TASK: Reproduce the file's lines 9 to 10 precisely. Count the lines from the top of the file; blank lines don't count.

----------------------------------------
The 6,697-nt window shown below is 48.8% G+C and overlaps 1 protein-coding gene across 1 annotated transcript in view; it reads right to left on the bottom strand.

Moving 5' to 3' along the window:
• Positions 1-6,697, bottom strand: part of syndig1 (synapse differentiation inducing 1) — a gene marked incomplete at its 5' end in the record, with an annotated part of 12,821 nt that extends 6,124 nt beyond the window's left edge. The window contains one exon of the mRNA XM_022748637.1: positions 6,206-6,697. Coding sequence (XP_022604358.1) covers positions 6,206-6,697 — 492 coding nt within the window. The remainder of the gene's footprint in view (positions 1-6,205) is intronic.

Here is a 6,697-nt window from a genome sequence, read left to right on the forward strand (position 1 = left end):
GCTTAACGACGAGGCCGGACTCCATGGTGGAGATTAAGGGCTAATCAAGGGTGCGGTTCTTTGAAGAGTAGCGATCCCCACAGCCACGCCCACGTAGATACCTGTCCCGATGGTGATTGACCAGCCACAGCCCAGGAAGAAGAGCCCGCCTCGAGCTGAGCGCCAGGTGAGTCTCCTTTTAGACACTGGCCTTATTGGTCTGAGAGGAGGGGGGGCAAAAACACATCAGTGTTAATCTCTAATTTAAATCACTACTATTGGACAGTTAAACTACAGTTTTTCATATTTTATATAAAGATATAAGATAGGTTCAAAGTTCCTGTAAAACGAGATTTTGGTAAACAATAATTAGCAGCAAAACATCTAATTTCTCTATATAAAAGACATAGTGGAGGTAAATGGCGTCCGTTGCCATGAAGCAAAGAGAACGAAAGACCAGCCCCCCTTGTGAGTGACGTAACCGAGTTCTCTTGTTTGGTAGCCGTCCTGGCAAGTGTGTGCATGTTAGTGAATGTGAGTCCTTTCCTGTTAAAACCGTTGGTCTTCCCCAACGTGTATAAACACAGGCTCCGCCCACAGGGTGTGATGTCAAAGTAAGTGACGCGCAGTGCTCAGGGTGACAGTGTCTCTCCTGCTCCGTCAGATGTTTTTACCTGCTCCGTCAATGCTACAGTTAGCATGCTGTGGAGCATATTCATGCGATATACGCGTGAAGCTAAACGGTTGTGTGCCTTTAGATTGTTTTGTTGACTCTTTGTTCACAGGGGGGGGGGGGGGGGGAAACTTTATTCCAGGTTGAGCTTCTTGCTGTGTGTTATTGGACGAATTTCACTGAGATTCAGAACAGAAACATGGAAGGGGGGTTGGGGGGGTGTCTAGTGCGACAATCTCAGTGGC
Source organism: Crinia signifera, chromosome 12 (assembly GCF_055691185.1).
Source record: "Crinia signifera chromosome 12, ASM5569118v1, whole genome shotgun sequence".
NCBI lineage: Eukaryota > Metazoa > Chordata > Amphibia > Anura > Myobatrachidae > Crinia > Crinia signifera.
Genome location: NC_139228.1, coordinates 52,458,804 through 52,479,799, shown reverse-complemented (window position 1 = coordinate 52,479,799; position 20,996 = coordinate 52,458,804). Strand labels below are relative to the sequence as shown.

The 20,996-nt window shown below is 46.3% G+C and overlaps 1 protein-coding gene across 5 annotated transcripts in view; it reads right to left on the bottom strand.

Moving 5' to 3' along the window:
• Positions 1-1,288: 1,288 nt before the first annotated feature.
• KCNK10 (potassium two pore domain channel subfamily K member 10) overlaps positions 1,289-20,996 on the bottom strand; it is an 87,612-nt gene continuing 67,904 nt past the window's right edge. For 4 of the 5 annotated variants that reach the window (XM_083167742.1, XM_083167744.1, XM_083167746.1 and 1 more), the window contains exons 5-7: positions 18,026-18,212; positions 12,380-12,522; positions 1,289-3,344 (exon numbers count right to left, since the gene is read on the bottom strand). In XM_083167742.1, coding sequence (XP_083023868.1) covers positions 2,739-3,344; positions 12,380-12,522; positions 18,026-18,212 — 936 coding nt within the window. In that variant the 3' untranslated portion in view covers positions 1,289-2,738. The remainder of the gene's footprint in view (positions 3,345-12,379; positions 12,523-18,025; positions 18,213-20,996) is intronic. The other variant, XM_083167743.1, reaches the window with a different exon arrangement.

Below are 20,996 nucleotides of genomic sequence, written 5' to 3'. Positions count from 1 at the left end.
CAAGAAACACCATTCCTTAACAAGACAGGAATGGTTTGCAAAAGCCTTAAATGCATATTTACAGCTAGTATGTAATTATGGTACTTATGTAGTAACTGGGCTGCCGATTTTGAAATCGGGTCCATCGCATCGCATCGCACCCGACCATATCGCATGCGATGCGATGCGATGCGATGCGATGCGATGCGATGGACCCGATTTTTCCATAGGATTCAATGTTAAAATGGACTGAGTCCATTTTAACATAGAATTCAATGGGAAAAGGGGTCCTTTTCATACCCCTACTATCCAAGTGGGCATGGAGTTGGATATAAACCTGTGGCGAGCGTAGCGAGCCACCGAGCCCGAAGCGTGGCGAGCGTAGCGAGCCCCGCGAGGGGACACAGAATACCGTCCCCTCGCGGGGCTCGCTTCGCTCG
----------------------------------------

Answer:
Genome location: NC_139228.1, coordinates 52,458,804 through 52,479,799, shown reverse-complemented (window position 1 = coordinate 52,479,799; position 20,996 = coordinate 52,458,804). Strand labels below are relative to the sequence as shown.

The 20,996-nt window shown below is 46.3% G+C and overlaps 1 protein-coding gene across 5 annotated transcripts in view; it reads right to left on the bottom strand.